SUMTER, SC — The grounding of about one-third of the nations combat aircraft through September including about 20 F-16 jets from Shaw Air Force Base in Sumter will affect the countrys ability to quickly respond to a crisis, U.S. Air Force officials say.
The grounding of Shaws 77th Fighter Squadron and other combat units across the U.S. was announced Tuesday as a response to military cuts made to meet budget reduction measures stemming from last Augusts debt ceiling debacle. The 77th will be grounded when it returns from Afghanistan, perhaps as soon as May.
The Air Force is grounding aircraft to save $591 million axed from its budget when sequestration took effect March 1. Air Force brass said in a release that as a result it will take more time to ready those crews and aircraft for missions should they be needed.
The current situation means were accepting the risk that combat air power may not be ready to respond immediately to new contingencies as they occur, Gen. Mike Hostage, commander of Air Combat Command, said in a release on Tuesday.
Meanwhile, the S.C. Air National Guards 169th Fighter Wing the Swamp Foxes which consists of about 20 F-16s based at McEntire Joint National Guard Base in Eastover, will continue to fly its missions despite the announcement that nine active duty Air Force pilots assigned to the unit will be grounded.
The remaining 40 or so Guard pilots at McEntire will continue to fly domestic alert missions, which scrambles jets to meet any threat over the Southeastern United States.
Were still flying, said S.C. Air Guard spokesman Maj. James Roth.
When it returns from Afghanistan, the 77th Fighter Squadron will be grounded at least through September, according to the Air Force. The pilots and maintenance crews will continue to train on the ground and service the jets during the grounding and no jobs should be affected.
The squadron is one of the oldest in the U.S. military, formed in 1917 during World War I. The unit is known as the Gamblers with the motto All Aces, No Jokers. It is one of three F-16 squadrons assigned to Shaws 20th Fighter Wing, which is the largest F-16 wing in the Air Force.
A pilot from the 77th, Capt. James Steele, 29, of Tampa, was killed last week when his F-16 crashed near Bagram Airfield in Afghanistan.
Retired Air Force Maj. Gen. William Dutch Holland, the former commander of the Ninth Air Force based at Shaw who now serves as executive coordinator of the S.C. Military Base Task Force, called the move to ground the squadron drastic.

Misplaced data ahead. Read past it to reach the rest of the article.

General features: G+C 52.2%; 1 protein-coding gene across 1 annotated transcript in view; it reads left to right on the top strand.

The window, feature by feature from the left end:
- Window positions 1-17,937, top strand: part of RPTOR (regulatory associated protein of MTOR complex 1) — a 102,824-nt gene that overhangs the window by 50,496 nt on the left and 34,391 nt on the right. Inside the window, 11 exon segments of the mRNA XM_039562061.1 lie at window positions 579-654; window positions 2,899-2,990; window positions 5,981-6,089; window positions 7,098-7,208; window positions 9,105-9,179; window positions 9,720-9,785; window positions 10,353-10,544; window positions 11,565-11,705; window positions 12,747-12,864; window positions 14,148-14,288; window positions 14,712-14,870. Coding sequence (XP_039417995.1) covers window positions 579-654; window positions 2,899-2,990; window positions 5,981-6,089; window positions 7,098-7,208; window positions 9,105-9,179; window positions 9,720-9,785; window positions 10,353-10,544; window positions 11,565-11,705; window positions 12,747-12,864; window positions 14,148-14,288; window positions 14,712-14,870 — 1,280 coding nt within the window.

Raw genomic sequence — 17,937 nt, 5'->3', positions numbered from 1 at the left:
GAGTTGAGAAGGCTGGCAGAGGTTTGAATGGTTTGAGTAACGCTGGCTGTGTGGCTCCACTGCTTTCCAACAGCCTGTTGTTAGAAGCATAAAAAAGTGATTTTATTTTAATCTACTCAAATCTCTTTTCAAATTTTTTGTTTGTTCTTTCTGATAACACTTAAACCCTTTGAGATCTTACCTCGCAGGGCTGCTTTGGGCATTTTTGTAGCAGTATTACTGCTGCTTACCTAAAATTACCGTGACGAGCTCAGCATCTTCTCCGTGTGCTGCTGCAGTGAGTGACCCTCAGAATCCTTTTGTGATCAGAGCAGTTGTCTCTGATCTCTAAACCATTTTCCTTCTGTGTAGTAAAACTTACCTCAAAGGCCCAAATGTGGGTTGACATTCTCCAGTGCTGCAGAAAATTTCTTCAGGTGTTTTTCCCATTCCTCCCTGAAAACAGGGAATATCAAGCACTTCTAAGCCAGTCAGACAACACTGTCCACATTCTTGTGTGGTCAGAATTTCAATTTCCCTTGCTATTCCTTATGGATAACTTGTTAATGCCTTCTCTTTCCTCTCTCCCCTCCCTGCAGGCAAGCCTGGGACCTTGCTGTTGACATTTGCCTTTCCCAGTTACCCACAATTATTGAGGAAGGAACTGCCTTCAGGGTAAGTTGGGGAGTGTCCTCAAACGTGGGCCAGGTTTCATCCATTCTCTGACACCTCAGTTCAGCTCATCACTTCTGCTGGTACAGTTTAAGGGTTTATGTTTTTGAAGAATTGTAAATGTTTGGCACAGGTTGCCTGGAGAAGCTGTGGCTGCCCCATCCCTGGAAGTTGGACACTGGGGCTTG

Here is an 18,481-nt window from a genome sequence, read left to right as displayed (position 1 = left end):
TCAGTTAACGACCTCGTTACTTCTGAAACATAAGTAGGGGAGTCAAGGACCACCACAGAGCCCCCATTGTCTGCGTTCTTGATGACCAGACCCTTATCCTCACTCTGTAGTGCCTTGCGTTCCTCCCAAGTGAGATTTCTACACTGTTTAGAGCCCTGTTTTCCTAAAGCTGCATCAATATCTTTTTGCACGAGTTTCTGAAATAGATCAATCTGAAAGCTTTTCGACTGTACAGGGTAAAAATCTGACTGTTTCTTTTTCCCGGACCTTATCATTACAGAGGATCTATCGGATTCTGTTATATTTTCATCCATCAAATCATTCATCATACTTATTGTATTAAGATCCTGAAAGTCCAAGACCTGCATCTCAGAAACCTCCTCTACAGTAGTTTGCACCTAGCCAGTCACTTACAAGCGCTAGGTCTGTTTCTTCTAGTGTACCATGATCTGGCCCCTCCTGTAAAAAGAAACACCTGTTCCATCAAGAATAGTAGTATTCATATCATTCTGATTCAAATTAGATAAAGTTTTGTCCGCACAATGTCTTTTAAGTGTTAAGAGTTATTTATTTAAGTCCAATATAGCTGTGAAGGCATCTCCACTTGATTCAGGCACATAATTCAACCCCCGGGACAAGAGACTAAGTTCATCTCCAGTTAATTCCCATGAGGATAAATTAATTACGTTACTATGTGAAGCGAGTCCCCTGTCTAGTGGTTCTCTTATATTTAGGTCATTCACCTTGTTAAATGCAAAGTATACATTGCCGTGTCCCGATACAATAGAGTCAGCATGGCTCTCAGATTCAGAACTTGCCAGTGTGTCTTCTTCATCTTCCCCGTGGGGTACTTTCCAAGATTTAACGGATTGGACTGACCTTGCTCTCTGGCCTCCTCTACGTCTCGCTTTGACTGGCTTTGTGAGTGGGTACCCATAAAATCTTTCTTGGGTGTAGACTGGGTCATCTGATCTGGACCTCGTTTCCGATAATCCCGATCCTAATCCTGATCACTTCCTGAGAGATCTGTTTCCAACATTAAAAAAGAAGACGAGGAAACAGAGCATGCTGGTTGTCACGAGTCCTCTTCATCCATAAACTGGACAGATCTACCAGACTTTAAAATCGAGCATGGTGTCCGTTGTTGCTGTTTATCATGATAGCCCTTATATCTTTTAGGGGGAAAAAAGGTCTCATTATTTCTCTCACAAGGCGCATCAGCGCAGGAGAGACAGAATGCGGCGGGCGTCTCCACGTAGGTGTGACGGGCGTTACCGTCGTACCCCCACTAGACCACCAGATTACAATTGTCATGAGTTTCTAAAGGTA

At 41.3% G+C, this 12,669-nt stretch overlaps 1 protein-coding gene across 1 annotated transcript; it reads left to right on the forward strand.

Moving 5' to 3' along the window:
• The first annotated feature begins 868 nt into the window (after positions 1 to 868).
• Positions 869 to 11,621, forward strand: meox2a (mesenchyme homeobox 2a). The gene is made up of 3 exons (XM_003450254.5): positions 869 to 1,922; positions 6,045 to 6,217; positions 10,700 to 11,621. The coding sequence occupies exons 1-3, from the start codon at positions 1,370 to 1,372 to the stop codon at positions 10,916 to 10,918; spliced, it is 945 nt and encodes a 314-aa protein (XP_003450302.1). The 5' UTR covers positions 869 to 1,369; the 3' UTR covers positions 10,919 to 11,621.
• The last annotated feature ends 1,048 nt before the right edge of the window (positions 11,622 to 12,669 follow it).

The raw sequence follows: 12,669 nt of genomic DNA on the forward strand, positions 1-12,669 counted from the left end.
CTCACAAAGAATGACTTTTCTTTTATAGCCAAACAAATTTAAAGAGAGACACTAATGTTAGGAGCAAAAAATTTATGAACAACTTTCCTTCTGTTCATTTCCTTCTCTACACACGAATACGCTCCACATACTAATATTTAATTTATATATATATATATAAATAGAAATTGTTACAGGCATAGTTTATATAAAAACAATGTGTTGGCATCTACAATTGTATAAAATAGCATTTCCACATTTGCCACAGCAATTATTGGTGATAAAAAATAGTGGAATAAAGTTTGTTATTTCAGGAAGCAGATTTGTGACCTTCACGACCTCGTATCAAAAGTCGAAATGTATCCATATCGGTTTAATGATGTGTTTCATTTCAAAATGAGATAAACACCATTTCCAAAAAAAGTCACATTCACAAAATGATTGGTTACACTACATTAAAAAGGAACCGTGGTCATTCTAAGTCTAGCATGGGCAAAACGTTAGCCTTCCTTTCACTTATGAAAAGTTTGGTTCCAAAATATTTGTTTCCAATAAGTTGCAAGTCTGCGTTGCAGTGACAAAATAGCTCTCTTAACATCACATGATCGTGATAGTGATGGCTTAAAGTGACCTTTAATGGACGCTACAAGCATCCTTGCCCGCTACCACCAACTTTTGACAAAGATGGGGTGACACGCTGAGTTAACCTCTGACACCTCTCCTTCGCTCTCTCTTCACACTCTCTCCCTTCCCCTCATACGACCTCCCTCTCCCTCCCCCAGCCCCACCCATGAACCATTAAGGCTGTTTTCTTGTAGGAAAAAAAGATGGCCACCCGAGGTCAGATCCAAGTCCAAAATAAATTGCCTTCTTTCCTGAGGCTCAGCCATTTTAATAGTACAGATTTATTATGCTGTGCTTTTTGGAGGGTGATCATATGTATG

Its a pretty significant step when a unit has to do that, he said. Its hard to stay ready when you dont get any flying time.
The Air Forces budget for flying hours was reduced by $591 million for the remainder of fiscal 2013, making it impossible to keep all squadrons ready for combat. The cuts took effect March 1 and will last until the end of the fiscal year, Oct. 1.
Nationally, 17 squadrons were grounded Tuesday or will be grounded upon their return from deployments, according to the release. The squadrons represent about one-third of the nations combat air forces, including those assigned to fighter, bomber, aggressor and airborne warning and control squadrons stationed in the United States, Europe and the Pacific.
We must implement a tiered readiness concept where only the units preparing to deploy in support of major operations like Afghanistan are fully mission capable, Hostage said in the release. Units will stand down on a rotating basis so our limited resources can be focused on fulfilling critical missions.
Hostage added: Historically, the Air Force has not operated under a tiered readiness construct because of the need to respond to any crisis within a matter of hours or days.
According to the release:
• Some units currently deployed including A-10s, B-1s, F-16s and F-22s will stand down after they return from their deployments. The remaining units were grounded Tuesday. Active-duty aircrews assigned to Air Force Reserve or Air National Guard A-10 or F-16 squadrons which includes the 169th Swamp Foxes based at McEntire under an arrangement known as active associations also will stop flying.
• Units that are grounded will shift their emphasis to ground training. They will use flight simulators to the extent possible within existing contracts, and conduct academic training to maintain basic skills and knowledge of their aircraft. As funding allows, aircrews also will complete formal ground training courses, conduct non-flying exercises and improve local flying-related programs and guidance.
• Ground crews will complete upgrade training and clear up backlogs of scheduled inspections and maintenance as possible given budget impacts in other areas, such as stock of spare parts.
• Although each aircraft is unique, on average aircrews lose readiness to fly combat missions within 90 to 120 days of not flying. It generally takes 60 to 90 days to conduct the training needed to return aircrews to combat-ready status, and the time and cost associated with that retraining increases the longer that crews stay on the ground.
This will have a significant and multi-year impact on our operational readiness, Hostage said in the release. But right now, there is no other acceptable way to implement these cuts.